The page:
what I'm thinking and doing

what I'm listening to

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retrospective: old journal

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Les Semaines



Another Week Just Like a Week

So on Monday I was rushing to get out the door to meet my carpool on time. Monday. Like I want to go to work anyway, right? But I was putting on my rings on the way to the door and suddenly there was a hollow kind of clatter. I often drop my rings when putting them on, especially when I'm in a rush. But not usually down the heating vent. Where, later, neither Jim nor I nor our powerful vacuum were able to bring it back to light. Wah! This is the ring that Jim bought for me in the Grand Bazaar in Istanbul. I am very sad that the household gods demand such a sacrifice.

Also on Monday when I was once again complaining about work (despite the fact that I got a paycheck which reminded me why I do this that I do) Jim dug out an old tape and played the old X Ray Spex punk song, "Oh Bondage, Up Yours" which I immediately uploaded onto my harddrive and played incessantly, causing Jim to wonder if he was happy with what he had started. At least he likes the song. He still likes it, even.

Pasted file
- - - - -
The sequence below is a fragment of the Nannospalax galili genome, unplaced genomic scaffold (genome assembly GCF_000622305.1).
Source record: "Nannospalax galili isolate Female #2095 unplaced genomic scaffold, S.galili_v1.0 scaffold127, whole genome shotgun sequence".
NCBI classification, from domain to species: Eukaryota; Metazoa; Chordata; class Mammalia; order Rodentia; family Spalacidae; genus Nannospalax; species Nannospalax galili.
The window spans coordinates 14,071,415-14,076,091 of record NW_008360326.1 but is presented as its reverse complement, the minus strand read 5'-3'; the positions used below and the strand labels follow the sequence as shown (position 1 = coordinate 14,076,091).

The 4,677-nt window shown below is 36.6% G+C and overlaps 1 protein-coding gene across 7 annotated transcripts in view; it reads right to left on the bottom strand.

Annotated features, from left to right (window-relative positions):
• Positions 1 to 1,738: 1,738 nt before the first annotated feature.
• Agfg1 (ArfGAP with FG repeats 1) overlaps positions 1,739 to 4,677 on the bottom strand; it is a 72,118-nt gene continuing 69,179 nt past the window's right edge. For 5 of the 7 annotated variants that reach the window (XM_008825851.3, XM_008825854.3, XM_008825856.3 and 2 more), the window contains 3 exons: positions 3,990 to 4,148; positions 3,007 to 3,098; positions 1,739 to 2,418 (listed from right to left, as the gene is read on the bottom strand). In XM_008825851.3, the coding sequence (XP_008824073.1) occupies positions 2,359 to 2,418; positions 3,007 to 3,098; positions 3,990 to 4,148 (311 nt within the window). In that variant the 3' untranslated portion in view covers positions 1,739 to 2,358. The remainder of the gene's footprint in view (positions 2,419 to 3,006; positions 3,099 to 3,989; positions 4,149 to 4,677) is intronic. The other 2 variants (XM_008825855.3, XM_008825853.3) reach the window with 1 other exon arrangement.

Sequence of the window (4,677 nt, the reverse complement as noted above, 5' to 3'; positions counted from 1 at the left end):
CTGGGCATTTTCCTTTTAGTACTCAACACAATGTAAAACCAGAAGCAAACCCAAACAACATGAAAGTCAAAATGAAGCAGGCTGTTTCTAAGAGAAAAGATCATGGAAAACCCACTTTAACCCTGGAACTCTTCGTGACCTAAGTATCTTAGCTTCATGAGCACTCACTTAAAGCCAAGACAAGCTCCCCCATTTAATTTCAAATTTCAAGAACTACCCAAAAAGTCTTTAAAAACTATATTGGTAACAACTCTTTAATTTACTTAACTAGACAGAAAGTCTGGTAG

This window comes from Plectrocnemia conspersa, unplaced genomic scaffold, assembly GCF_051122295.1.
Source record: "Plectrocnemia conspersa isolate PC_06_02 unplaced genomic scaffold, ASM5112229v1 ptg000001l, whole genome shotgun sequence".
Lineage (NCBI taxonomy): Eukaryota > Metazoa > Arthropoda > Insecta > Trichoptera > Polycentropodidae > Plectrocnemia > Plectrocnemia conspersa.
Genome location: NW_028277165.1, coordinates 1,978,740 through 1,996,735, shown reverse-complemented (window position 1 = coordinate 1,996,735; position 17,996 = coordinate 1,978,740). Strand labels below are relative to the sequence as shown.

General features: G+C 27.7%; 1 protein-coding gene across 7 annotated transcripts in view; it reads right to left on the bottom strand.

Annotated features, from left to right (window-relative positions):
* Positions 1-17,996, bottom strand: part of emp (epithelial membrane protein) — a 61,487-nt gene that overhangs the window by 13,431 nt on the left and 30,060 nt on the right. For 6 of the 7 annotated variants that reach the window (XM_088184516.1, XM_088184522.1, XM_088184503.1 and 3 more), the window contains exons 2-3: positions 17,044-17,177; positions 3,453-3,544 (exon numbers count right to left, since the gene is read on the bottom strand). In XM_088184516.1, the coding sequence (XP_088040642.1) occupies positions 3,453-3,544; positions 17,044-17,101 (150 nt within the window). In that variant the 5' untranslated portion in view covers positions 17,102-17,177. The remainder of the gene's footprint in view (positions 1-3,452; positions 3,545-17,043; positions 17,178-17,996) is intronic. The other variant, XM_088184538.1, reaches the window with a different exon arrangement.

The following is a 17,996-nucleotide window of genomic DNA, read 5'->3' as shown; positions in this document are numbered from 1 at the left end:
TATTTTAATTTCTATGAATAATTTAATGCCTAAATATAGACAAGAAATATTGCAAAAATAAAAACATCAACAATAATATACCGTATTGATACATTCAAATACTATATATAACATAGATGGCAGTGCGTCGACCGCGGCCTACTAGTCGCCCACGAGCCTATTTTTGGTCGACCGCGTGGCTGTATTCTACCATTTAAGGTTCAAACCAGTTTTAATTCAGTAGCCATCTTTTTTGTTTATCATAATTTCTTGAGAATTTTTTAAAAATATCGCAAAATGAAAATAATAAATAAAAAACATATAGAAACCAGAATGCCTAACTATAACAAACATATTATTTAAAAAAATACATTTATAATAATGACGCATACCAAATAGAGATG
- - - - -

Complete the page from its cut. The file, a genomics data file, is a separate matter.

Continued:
Work on Tuesday was tough, too, including a phone call from the copy center after 5:00 at home, letting me know of a problem about which I could do nothing from home and nor was there time (nor was I inclined, frankly) for me to go back to work to deal with it. Argh. So Tuesday night I follow Jim down to bed but after a while I'm feeling weird. What is this? Oh, heartburn; I sort of vaguely remember that I've had it before. It will go away. But it doesn't go away, just doesn't, so I drag myself upstairs, read long enough to finish Perfume (comments below), watch Sophia entertain herself by zooming across the room and behind the blinds and over the furniture, then fall asleep on the chesterfield and don't wake up till Jim's coming upstairs to make his breakfast. On the upside for a change I remember a little of my dream--about being at the ocean in clear water and touching anemones. Christina was there in this very cool shack on stilts above the water.

So I think it's something I ate, though dinner was mild--baked chicken. Still. Everything's fine until I get to work and the guy from the copy center phones twice and the directors need this and that and boing heartburn again. Ah. Cause = stress. Sigh.

Finally when I got home after work (after going to the Clarion West office, etc., etc.) Wednesday was quiet. In the evening we had a fire and listened to the rain outside, while working at our separate tasks. I needed a quiet night